"The Trick from Aliens"



The scope of this article is presenting a very useful DP optimization technique, introduced in the problem Aliens at IOI 2016. The techinque is used to reduce dimensions in particular DP configurations, by exploiting the convex nature of some cost functions. We will introduce the technique by starting with a simpler DP problem, show the optimization from \( O(N^2) \) to \(O(Nlog\text{VAL})\), then reveal the full solution of the original problem. Apparently, the official name of this optimization technique is "parameter search" and the Chinese call it "wqs binary search".

A problem example

You are given an array \(v\) of integers (possibly negative) of length \(N\) (\(\le 10^5\)) and a number \(K\) (\(\le N\)). Select at most \(K\) disjoint subarrays of the initial sequence such that the sum of the elements included in the subarrays is maximized.
The standard approach to such a problem would be a DP of the form:
$$ \text{dp[n][k]=["the solution for an array with the first n elements of the given array and k subarrays to be taken"]} \\ \text{dp[n][k]}= \max \{ \text{dp[n-1][k], } \max^{n-1}_{i=k} \{ \text{dp[i-1][k-1]} + (\Sigma^{n}_{k=i} v_k) \} \} \\ $$ Implementing this recurrence directly would be \( O(N^4) \), supposing that \(K\) is comparable in size to \(N\). It is left as an exercise to the reader (prefferably at least capable to solve a div2 C problem) to find a way of optimize this recurrence to \(O(N^2)\).
The trick behind the "aliens optimization" is that we can add a cost (penalty) which we will denote by \(\lambda\) for each taken subarray. If \(\lambda=0\) the solution would be taking a subarray for each positive element, but by increasing the value of \(\lambda\), the optimum solution shifts to taking fewer subarrays. Now we just have to find a \(\lambda\) that allows us to take as many subarrays as possible, but still fewer that \(K\).
To do a small recap, \(\lambda\) is the cost we assign to adding a new subarray, and increasing \(\lambda\) will decrease the number of subarrays in an optimal solution or keep it the same, but never increase it. That suggests that we could just binary search the smallest value of \(\lambda\) that yeilds an optimal soltion with less than \(K\) elements.
$$ \text{dp}_{\lambda} \text{[n]=["The solution for the prefix of length n of our initial array v, where adding a subarray comes with cost }\lambda \text{"]} \\ \text{dp}_{\lambda} \text{[n]} = \max \{ \text{dp}_{\lambda}\text{[n-1], } \max^{n-1}_{i=1} \{ (\Sigma^{n}_{k=i} v_k) + \text{dp}_{\lambda}\text{[i - 1]} - \lambda \} \} $$ Besides just the dp, we will store another auxiliary array: $$ \text{cnt}_{\lambda} \text{[n]=["How many subarrays does dp}_{\lambda} \text{[n] employ in its solution"]} $$ These recurrences are implementable in \(O(N)\), but I won't go into detail, as the target audience of this article is supposed to be able to solve this on its own.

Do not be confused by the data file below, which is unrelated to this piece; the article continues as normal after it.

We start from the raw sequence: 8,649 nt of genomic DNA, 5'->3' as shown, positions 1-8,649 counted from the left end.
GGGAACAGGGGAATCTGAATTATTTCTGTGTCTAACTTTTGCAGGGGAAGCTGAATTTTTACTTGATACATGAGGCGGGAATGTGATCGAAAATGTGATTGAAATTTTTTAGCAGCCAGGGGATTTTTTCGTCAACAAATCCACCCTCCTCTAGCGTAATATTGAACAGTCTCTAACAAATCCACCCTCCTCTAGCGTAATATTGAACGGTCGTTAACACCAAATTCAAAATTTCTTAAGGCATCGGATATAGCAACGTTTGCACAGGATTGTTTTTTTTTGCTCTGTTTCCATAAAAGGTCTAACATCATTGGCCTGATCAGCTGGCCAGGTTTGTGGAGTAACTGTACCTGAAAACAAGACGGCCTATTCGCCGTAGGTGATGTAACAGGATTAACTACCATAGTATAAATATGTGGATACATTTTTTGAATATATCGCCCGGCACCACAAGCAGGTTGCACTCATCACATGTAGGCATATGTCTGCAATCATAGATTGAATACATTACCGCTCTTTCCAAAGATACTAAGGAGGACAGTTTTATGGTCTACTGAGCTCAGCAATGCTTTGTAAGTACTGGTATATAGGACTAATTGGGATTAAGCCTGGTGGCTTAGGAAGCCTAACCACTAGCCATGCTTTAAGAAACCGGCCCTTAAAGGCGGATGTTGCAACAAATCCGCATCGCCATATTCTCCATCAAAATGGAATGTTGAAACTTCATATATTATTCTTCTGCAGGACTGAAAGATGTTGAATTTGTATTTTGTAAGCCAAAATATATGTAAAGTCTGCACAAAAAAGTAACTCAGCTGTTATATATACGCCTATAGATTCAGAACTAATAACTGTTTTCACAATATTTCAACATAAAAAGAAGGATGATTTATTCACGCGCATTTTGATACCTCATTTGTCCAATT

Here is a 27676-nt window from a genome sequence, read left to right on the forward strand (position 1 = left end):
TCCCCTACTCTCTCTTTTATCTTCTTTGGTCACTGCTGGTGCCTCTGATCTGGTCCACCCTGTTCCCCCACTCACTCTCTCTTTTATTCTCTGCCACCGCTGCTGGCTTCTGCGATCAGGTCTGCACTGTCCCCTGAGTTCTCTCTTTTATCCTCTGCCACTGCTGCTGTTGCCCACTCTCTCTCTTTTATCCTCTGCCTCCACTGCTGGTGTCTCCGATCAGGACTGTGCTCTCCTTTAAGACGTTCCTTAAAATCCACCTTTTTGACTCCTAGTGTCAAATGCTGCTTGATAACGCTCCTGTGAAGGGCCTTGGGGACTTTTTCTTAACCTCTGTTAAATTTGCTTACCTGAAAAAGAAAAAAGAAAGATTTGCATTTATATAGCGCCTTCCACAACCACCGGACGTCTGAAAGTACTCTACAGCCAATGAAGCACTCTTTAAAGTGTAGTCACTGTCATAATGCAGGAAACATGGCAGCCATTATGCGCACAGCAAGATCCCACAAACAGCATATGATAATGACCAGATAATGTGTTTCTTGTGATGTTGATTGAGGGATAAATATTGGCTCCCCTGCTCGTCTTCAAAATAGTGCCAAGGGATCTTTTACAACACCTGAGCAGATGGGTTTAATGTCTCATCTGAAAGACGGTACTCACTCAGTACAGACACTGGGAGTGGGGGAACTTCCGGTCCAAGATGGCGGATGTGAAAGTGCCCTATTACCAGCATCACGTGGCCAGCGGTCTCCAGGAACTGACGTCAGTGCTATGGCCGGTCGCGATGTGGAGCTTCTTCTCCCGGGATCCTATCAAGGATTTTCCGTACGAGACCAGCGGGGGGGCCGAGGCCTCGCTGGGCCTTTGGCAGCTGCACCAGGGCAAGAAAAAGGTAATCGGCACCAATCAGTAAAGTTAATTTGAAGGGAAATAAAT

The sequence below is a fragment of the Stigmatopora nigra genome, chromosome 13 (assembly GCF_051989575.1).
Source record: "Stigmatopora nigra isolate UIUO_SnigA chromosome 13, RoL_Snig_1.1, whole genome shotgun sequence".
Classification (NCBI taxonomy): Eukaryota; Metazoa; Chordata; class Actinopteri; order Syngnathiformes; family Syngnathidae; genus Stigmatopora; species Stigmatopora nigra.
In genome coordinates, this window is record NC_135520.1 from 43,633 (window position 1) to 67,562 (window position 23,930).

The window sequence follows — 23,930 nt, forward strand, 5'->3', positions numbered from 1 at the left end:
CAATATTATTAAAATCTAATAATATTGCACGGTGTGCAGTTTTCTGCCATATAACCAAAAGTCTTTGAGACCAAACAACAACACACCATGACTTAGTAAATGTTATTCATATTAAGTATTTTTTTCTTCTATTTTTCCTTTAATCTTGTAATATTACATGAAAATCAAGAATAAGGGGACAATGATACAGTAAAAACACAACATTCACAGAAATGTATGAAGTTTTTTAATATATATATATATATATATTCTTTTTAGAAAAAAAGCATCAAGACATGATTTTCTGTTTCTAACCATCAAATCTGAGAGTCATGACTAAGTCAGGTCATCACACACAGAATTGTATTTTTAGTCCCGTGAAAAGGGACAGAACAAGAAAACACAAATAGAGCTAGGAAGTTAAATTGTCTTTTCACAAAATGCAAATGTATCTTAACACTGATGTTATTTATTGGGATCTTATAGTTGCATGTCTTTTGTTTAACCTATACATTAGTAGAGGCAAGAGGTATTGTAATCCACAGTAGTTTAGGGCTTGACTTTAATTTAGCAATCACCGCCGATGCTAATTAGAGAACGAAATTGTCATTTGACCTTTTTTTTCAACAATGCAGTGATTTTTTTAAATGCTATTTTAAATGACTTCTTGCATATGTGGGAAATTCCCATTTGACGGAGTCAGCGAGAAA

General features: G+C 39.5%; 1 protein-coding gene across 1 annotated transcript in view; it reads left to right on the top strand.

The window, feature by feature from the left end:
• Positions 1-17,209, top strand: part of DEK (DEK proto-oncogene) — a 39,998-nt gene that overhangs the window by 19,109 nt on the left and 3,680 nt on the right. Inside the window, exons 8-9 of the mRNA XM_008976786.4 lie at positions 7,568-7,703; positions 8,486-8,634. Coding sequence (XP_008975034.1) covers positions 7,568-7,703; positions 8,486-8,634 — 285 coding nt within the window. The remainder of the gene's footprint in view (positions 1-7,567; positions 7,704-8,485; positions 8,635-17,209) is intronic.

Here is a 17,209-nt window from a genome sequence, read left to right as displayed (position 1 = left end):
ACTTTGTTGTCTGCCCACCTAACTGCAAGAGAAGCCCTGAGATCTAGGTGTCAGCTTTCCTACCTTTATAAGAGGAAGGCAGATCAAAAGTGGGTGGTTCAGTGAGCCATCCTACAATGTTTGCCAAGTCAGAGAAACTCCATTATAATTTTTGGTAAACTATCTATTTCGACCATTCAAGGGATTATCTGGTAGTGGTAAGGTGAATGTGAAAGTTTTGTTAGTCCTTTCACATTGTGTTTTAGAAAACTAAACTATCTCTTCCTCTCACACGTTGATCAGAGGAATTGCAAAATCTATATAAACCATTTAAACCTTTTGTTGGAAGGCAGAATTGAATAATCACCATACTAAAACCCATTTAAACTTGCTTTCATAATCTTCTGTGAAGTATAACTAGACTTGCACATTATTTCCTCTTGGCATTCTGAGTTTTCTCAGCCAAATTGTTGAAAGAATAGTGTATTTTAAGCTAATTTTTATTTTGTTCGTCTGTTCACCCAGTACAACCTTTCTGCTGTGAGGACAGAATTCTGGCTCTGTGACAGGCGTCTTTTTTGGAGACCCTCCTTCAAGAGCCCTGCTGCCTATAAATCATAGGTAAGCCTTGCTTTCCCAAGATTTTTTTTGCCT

The pseudocode of the solution would look like this:

minbound = 0, maxbound = 1e18
while maxbound - minbound > 1e-6:
    λ = (maxbound - minbound) / 2
    #compute dp and aux for λ
    if cnt[n] <= k:
        minbound = λ
        maxbound = λ
#compute dp and cnt for the final λ
return dp[n] + cnt[n] * λ #note that if there are less than k positive values, then cnt[n] < k

Proof and Formal Requirements

In the case of our initial problem, the fact that increasing \(\lambda\) never increases the number of subarrays taken was probably a very intuitive fact, but we'd like to find an actual proof that this works and find a general criterion for using the peak setting optimization in reducing DP dimensions. This criterion is in a way concavity (or convexity). Let's denote by \(\text{ans[k]}\) the answer for the problem, but using exactly \(k\) subarrays. The key observation in proving that our solving method is correct is that the \(\text{ans[k]}\) sequence is concave, that is \(\text{ans[k]} - \text{ans[k - 1]} \le \text{ans[k - 1]} - \text{ans[k - 2]}\). A more natural way of thinking about this and the actual way most people "feel" the concavity/convexity is by interpreting it as if I have \(k\) subarrays and add another one, it will help me more than if I had \(k+1\) subarrays and added one more. Now let's see how this concavity helps us prove the correctness of our solution!
Suppose \(\lambda=0\). Our solution will just find the global maximum of our concave sequence, be it \(\text{ans[p]}\). Notice that no matter the value of \(\lambda\), the fact that our sequence is concave won't change. Let's shift our attention for a bit from concave sequences to concave functions. \(f(x)=\lambda x-x^2\) is a fine example. By changing \(\lambda\), we can move the peak of the function wherever we want and the function will remain concave. Now let's go back to our more "discrete" sequence. We have an algorithm that finds \(p\) and \(\text{ans[p]}\) such that \(\text{ans[p]}\) is the maximum of the sequence, but we don't want the maximum of the sequence, we want \(\text{ans[k]}\) for some given \(k\). So... we can force \(k\) to be the maximum of the sequence, by adding a linear function to our sequnce (\(\text{ans[k]} \rightarrow \text{ans[k]}+\lambda k \)), just as we changed the peak of our continous function, which is exactly what we did in our solution. The algorithm will yield that the maximum of the sequence is at \(k\) with the value \(\text{ans[k]}+\lambda k\) and we just need to substract \(\lambda k\) to obtain our desired value: \(\text{ans[k]}\).